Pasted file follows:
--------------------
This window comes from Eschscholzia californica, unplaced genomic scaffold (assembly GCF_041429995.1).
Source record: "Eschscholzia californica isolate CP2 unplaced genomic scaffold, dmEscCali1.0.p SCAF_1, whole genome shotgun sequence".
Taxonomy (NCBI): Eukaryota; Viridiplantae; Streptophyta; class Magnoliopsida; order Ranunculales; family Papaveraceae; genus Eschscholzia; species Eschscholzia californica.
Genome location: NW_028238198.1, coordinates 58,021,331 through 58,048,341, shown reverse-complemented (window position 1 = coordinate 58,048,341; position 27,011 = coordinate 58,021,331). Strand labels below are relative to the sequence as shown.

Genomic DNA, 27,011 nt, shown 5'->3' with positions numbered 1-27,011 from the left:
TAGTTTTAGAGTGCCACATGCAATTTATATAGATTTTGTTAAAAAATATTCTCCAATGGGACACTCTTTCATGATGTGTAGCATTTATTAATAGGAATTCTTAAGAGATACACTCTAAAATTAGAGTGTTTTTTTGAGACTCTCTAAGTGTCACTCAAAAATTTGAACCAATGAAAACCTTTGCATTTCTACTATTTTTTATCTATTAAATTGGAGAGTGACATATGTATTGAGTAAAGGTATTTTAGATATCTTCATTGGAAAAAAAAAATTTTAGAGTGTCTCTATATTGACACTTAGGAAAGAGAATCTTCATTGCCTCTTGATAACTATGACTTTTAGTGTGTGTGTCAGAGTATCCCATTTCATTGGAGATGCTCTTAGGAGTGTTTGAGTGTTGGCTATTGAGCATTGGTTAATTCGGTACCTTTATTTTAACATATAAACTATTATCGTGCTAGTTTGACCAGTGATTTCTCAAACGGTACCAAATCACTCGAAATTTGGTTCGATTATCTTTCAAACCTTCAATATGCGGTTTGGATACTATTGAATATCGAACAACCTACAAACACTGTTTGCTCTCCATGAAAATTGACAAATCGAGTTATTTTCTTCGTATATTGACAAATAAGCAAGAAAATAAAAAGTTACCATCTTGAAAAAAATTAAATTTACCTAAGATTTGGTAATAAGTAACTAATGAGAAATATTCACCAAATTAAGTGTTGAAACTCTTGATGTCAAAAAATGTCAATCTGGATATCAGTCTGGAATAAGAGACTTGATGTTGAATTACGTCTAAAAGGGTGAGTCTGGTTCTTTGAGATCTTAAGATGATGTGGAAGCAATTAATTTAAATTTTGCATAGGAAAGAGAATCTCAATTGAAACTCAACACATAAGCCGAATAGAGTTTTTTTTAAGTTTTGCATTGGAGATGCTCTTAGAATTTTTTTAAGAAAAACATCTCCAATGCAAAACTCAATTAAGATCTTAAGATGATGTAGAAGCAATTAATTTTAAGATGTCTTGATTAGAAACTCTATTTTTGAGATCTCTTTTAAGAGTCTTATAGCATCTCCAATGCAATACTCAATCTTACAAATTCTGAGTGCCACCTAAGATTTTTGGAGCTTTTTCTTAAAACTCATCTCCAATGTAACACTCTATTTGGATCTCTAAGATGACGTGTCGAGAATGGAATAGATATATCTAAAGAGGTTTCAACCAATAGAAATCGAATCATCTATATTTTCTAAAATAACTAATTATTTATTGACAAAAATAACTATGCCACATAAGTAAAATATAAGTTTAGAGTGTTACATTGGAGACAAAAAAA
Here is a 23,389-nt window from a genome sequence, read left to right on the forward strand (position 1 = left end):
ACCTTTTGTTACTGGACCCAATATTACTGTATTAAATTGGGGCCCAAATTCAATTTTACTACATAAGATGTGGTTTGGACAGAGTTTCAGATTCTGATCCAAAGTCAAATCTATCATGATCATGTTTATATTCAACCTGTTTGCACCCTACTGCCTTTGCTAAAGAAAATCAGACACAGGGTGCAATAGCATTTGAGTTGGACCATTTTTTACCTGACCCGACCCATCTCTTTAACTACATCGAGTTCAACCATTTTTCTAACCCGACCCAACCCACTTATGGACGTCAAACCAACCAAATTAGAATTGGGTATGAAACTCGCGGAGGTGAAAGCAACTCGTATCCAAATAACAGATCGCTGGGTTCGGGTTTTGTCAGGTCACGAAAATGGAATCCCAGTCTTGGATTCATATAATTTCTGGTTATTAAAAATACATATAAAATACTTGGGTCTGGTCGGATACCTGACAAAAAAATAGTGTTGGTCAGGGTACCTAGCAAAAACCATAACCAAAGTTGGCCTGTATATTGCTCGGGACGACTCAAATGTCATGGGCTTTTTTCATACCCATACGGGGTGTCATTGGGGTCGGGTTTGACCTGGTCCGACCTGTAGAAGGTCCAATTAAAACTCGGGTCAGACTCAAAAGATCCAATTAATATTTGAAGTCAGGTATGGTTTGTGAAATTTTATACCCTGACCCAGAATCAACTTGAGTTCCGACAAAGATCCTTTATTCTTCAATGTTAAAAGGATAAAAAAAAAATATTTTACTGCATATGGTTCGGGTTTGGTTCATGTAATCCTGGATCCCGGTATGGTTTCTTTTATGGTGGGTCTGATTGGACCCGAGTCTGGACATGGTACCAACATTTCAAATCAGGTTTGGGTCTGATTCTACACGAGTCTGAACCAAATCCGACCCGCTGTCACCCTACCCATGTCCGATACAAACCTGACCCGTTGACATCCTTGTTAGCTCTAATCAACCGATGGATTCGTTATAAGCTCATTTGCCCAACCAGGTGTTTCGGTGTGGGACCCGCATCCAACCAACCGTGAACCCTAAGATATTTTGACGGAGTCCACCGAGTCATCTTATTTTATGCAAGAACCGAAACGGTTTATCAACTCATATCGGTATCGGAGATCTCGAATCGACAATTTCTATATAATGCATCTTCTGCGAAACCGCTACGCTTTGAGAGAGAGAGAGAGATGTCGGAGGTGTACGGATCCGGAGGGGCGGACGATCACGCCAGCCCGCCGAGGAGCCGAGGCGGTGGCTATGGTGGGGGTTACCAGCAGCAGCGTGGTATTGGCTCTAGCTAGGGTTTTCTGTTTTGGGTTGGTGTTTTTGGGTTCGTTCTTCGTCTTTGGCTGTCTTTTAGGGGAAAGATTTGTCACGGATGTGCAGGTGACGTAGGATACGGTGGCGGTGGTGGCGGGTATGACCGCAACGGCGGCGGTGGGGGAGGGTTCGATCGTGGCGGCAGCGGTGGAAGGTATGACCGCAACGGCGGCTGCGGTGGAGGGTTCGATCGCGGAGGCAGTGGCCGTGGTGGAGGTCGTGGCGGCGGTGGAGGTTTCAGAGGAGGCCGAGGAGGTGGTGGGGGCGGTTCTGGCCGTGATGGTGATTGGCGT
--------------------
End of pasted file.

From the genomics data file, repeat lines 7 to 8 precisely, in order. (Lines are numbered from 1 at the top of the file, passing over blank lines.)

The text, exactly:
Here is a 23,389-nt window from a genome sequence, read left to right on the forward strand (position 1 = left end):
ACCTTTTGTTACTGGACCCAATATTACTGTATTAAATTGGGGCCCAAATTCAATTTTACTACATAAGATGTGGTTTGGACAGAGTTTCAGATTCTGATCCAAAGTCAAATCTATCATGATCATGTTTATATTCAACCTGTTTGCACCCTACTGCCTTTGCTAAAGAAAATCAGACACAGGGTGCAATAGCATTTGAGTTGGACCATTTTTTACCTGACCCGACCCATCTCTTTAACTACATCGAGTTCAACCATTTTTCTAACCCGACCCAACCCACTTATGGACGTCAAACCAACCAAATTAGAATTGGGTATGAAACTCGCGGAGGTGAAAGCAACTCGTATCCAAATAACAGATCGCTGGGTTCGGGTTTTGTCAGGTCACGAAAATGGAATCCCAGTCTTGGATTCATATAATTTCTGGTTATTAAAAATACATATAAAATACTTGGGTCTGGTCGGATACCTGACAAAAAAATAGTGTTGGTCAGGGTACCTAGCAAAAACCATAACCAAAGTTGGCCTGTATATTGCTCGGGACGACTCAAATGTCATGGGCTTTTTTCATACCCATACGGGGTGTCATTGGGGTCGGGTTTGACCTGGTCCGACCTGTAGAAGGTCCAATTAAAACTCGGGTCAGACTCAAAAGATCCAATTAATATTTGAAGTCAGGTATGGTTTGTGAAATTTTATACCCTGACCCAGAATCAACTTGAGTTCCGACAAAGATCCTTTATTCTTCAATGTTAAAAGGATAAAAAAAAAATATTTTACTGCATATGGTTCGGGTTTGGTTCATGTAATCCTGGATCCCGGTATGGTTTCTTTTATGGTGGGTCTGATTGGACCCGAGTCTGGACATGGTACCAACATTTCAAATCAGGTTTGGGTCTGATTCTACACGAGTCTGAACCAAATCCGACCCGCTGTCACCCTACCCATGTCCGATACAAACCTGACCCGTTGACATCCTTGTTAGCTCTAATCAACCGATGGATTCGTTATAAGCTCATTTGCCCAACCAGGTGTTTCGGTGTGGGACCCGCATCCAACCAACCGTGAACCCTAAGATATTTTGACGGAGTCCACCGAGTCATCTTATTTTATGCAAGAACCGAAACGGTTTATCAACTCATATCGGTATCGGAGATCTCGAATCGACAATTTCTATATAATGCATCTTCTGCGAAACCGCTACGCTTTGAGAGAGAGAGAGAGATGTCGGAGGTGTACGGATCCGGAGGGGCGGACGATCACGCCAGCCCGCCGAGGAGCCGAGGCGGTGGCTATGGTGGGGGTTACCAGCAGCAGCGTGGTATTGGCTCTAGCTAGGGTTTTCTGTTTTGGGTTGGTGTTTTTGGGTTCGTTCTTCGTCTTTGGCTGTCTTTTAGGGGAAAGATTTGTCACGGATGTGCAGGTGACGTAGGATACGGTGGCGGTGGTGGCGGGTATGACCGCAACGGCGGCGGTGGGGGAGGGTTCGATCGTGGCGGCAGCGGTGGAAGGTATGACCGCAACGGCGGCTGCGGTGGAGGGTTCGATCGCGGAGGCAGTGGCCGTGGTGGAGGTCGTGGCGGCGGTGGAGGTTTCAGAGGAGGCCGAGGAGGTGGTGGGGGCGGTTCTGGCCGTGATGGTGATTGGCGT